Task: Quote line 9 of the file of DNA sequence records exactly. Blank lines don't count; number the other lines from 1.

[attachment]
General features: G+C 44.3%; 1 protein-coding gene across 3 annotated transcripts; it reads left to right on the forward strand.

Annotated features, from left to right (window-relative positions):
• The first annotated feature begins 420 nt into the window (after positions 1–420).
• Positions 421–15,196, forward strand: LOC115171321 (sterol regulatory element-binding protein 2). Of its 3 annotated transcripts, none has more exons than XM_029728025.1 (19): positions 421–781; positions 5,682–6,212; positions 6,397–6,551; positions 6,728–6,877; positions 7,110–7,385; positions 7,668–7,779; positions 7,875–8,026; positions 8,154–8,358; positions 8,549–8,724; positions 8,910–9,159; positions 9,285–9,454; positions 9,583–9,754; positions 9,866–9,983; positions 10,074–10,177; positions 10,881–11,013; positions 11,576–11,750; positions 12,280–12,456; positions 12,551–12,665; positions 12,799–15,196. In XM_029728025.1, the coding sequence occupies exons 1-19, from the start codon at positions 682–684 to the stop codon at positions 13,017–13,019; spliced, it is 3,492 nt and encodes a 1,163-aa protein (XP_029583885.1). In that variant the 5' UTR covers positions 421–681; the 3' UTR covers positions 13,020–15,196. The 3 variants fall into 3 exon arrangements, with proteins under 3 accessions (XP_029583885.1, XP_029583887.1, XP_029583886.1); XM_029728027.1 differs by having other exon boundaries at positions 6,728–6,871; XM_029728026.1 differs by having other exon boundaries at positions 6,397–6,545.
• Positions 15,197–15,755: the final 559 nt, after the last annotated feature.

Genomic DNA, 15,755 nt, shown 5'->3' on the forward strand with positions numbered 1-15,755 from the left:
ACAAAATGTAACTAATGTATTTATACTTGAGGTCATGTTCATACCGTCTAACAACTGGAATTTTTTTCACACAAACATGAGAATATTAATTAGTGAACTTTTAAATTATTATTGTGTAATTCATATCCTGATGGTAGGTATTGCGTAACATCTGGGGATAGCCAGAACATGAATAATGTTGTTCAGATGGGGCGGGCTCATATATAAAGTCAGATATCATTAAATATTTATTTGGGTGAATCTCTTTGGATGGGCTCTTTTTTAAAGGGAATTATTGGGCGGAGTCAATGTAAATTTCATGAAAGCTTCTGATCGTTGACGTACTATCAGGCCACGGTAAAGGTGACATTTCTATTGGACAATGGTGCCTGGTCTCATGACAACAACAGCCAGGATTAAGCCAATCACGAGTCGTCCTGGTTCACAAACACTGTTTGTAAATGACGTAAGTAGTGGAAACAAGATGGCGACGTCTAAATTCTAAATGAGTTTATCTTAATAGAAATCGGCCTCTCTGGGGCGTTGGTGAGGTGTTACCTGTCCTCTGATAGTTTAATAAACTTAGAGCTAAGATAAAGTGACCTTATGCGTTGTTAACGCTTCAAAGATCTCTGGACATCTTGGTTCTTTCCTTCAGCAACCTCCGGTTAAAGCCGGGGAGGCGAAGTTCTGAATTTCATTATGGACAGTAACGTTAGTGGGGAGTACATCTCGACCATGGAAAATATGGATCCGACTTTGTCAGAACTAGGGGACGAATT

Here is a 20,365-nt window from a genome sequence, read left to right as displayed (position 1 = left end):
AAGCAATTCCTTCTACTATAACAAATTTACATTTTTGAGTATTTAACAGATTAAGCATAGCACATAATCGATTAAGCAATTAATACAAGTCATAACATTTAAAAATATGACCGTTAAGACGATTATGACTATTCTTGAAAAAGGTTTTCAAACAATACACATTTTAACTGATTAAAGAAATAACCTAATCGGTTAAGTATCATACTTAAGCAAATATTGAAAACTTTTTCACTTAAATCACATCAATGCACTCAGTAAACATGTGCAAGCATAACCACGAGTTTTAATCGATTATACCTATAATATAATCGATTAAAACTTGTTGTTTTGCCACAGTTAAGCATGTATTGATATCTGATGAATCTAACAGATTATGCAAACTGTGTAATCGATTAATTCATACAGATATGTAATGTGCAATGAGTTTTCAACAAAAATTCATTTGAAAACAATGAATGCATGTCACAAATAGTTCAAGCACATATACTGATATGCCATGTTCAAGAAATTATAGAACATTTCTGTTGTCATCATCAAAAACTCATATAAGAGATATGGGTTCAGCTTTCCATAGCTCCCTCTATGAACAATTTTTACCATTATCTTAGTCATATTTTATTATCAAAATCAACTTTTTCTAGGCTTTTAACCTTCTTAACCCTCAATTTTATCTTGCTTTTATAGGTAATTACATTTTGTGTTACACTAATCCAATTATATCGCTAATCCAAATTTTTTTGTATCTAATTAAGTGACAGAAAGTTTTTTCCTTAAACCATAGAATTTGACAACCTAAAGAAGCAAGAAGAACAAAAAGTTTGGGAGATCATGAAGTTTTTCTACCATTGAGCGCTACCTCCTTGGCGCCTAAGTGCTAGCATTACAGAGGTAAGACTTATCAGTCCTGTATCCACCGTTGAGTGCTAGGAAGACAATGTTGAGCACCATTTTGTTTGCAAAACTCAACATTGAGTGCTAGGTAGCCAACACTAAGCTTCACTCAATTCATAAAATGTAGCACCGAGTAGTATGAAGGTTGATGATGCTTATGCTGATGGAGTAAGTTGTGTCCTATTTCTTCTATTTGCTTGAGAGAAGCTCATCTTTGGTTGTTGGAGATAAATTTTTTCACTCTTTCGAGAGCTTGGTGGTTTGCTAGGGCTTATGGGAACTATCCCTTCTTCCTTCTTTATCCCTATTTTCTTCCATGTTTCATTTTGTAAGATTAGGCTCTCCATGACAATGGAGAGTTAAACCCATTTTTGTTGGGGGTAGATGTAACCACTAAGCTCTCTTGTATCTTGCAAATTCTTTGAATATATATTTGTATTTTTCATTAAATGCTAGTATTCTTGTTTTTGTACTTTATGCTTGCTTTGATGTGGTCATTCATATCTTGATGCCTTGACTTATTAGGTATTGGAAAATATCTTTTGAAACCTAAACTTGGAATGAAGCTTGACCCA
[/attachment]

AAGCAATTCCTTCTACTATAACAAATTTACATTTTTGAGTATTTAACAGATTAAGCATAGCACATAATCGATTAAGCAATTAATACAAGTCATAACATTTAAAAATATGACCGTTAAGACGATTATGACTATTCTTGAAAAAGGTTTTCAAACAATACACATTTTAACTGATTAAAGAAATAACCTAATCGGTTAAGTATCATACTTAAGCAAATATTGAAAACTTTTTCACTTAAATCACATCAATGCACTCAGTAAACATGTGCAAGCATAACCACGAGTTTTAATCGATTATACCTATAATATAATCGATTAAAACTTGTTGTTTTGCCACAGTTAAGCATGTATTGATATCTGATGAATCTAACAGATTATGCAAACTGTGTAATCGATTAATTCATACAGATATGTAATGTGCAATGAGTTTTCAACAAAAATTCATTTGAAAACAATGAATGCATGTCACAAATAGTTCAAGCACATATACTGATATGCCATGTTCAAGAAATTATAGAACATTTCTGTTGTCATCATCAAAAACTCATATAAGAGATATGGGTTCAGCTTTCCATAGCTCCCTCTATGAACAATTTTTACCATTATCTTAGTCATATTTTATTATCAAAATCAACTTTTTCTAGGCTTTTAACCTTCTTAACCCTCAATTTTATCTTGCTTTTATAGGTAATTACATTTTGTGTTACACTAATCCAATTATATCGCTAATCCAAATTTTTTTGTATCTAATTAAGTGACAGAAAGTTTTTTCCTTAAACCATAGAATTTGACAACCTAAAGAAGCAAGAAGAACAAAAAGTTTGGGAGATCATGAAGTTTTTCTACCATTGAGCGCTACCTCCTTGGCGCCTAAGTGCTAGCATTACAGAGGTAAGACTTATCAGTCCTGTATCCACCGTTGAGTGCTAGGAAGACAATGTTGAGCACCATTTTGTTTGCAAAACTCAACATTGAGTGCTAGGTAGCCAACACTAAGCTTCACTCAATTCATAAAATGTAGCACCGAGTAGTATGAAGGTTGATGATGCTTATGCTGATGGAGTAAGTTGTGTCCTATTTCTTCTATTTGCTTGAGAGAAGCTCATCTTTGGTTGTTGGAGATAAATTTTTTCACTCTTTCGAGAGCTTGGTGGTTTGCTAGGGCTTATGGGAACTATCCCTTCTTCCTTCTTTATCCCTATTTTCTTCCATGTTTCATTTTGTAAGATTAGGCTCTCCATGACAATGGAGAGTTAAACCCATTTTTGTTGGGGGTAGATGTAACCACTAAGCTCTCTTGTATCTTGCAAATTCTTTGAATATATATTTGTATTTTTCATTAAATGCTAGTATTCTTGTTTTTGTACTTTATGCTTGCTTTGATGTGGTCATTCATATCTTGATGCCTTGACTTATTAGGTATTGGAAAATATCTTTTGAAACCTAAACTTGGAATGAAGCTTGACCCA